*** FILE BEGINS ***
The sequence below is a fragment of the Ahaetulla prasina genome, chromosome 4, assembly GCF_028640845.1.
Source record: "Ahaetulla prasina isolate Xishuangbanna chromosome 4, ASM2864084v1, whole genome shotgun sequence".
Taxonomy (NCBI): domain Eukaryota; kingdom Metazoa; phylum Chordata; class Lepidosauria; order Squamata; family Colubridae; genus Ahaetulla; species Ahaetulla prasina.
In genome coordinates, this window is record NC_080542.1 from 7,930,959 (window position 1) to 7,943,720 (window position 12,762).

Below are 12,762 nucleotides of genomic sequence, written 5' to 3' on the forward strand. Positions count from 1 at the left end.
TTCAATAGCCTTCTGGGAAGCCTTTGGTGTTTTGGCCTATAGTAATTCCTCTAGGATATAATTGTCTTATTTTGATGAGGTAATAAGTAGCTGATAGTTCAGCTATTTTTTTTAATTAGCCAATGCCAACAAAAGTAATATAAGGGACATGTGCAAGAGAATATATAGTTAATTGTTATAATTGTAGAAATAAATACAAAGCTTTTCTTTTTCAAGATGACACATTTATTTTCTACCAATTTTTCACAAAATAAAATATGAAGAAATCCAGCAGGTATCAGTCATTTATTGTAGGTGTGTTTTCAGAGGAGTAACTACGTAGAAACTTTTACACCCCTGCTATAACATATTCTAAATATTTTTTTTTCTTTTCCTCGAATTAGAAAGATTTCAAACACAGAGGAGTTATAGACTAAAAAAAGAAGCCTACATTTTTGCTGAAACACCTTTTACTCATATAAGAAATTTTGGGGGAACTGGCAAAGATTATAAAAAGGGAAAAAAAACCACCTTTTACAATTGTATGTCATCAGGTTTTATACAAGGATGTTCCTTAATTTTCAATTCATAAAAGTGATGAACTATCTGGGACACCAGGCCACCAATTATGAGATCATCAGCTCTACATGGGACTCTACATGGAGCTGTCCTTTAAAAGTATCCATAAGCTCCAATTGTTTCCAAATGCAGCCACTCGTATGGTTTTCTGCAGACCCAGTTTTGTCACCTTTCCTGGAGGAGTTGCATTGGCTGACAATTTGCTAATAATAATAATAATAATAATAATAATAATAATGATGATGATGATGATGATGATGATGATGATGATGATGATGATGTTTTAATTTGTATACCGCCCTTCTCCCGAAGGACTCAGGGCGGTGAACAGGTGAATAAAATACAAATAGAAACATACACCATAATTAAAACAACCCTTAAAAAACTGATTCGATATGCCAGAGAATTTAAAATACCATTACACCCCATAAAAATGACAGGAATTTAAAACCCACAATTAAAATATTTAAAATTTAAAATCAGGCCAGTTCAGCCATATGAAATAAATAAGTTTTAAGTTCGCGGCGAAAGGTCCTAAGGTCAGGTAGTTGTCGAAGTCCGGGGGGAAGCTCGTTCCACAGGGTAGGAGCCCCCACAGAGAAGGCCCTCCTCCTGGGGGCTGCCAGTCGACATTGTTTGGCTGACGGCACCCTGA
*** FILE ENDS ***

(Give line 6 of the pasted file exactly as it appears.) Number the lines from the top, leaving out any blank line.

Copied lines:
TTCAATAGCCTTCTGGGAAGCCTTTGGTGTTTTGGCCTATAGTAATTCCTCTAGGATATAATTGTCTTATTTTGATGAGGTAATAAGTAGCTGATAGTTCAGCTATTTTTTTTAATTAGCCAATGCCAACAAAAGTAATATAAGGGACATGTGCAAGAGAATATATAGTTAATTGTTATAATTGTAGAAATAAATACAAAGCTTTTCTTTTTCAAGATGACACATTTATTTTCTACCAATTTTTCACAAAATAAAATATGAAGAAATCCAGCAGGTATCAGTCATTTATTGTAGGTGTGTTTTCAGAGGAGTAACTACGTAGAAACTTTTACACCCCTGCTATAACATATTCTAAATATTTTTTTTTCTTTTCCTCGAATTAGAAAGATTTCAAACACAGAGGAGTTATAGACTAAAAAAAGAAGCCTACATTTTTGCTGAAACACCTTTTACTCATATAAGAAATTTTGGGGGAACTGGCAAAGATTATAAAAAGGGAAAAAAAACCACCTTTTACAATTGTATGTCATCAGGTTTTATACAAGGATGTTCCTTAATTTTCAATTCATAAAAGTGATGAACTATCTGGGACACCAGGCCACCAATTATGAGATCATCAGCTCTACATGGGACTCTACATGGAGCTGTCCTTTAAAAGTATCCATAAGCTCCAATTGTTTCCAAATGCAGCCACTCGTATGGTTTTCTGCAGACCCAGTTTTGTCACCTTTCCTGGAGGAGTTGCATTGGCTGACAATTTGCTAATAATAATAATAATAATAATAATAATAATAATGATGATGATGATGATGATGATGATGATGATGATGATGATGATGTTTTAATTTGTATACCGCCCTTCTCCCGAAGGACTCAGGGCGGTGAACAGGTGAATAAAATACAAATAGAAACATACACCATAATTAAAACAACCCTTAAAAAACTGATTCGATATGCCAGAGAATTTAAAATACCATTACACCCCATAAAAATGACAGGAATTTAAAACCCACAATTAAAATATTTAAAATTTAAAATCAGGCCAGTTCAGCCATATGAAATAAATAAGTTTTAAGTTCGCGGCGAAAGGTCCTAAGGTCAGGTAGTTGTCGAAGTCCGGGGGGAAGCTCGTTCCACAGGGTAGGAGCCCCCACAGAGAAGGCCCTCCTCCTGGGGGCTGCCAGTCGACATTGTTTGGCTGACGGCACCCTGA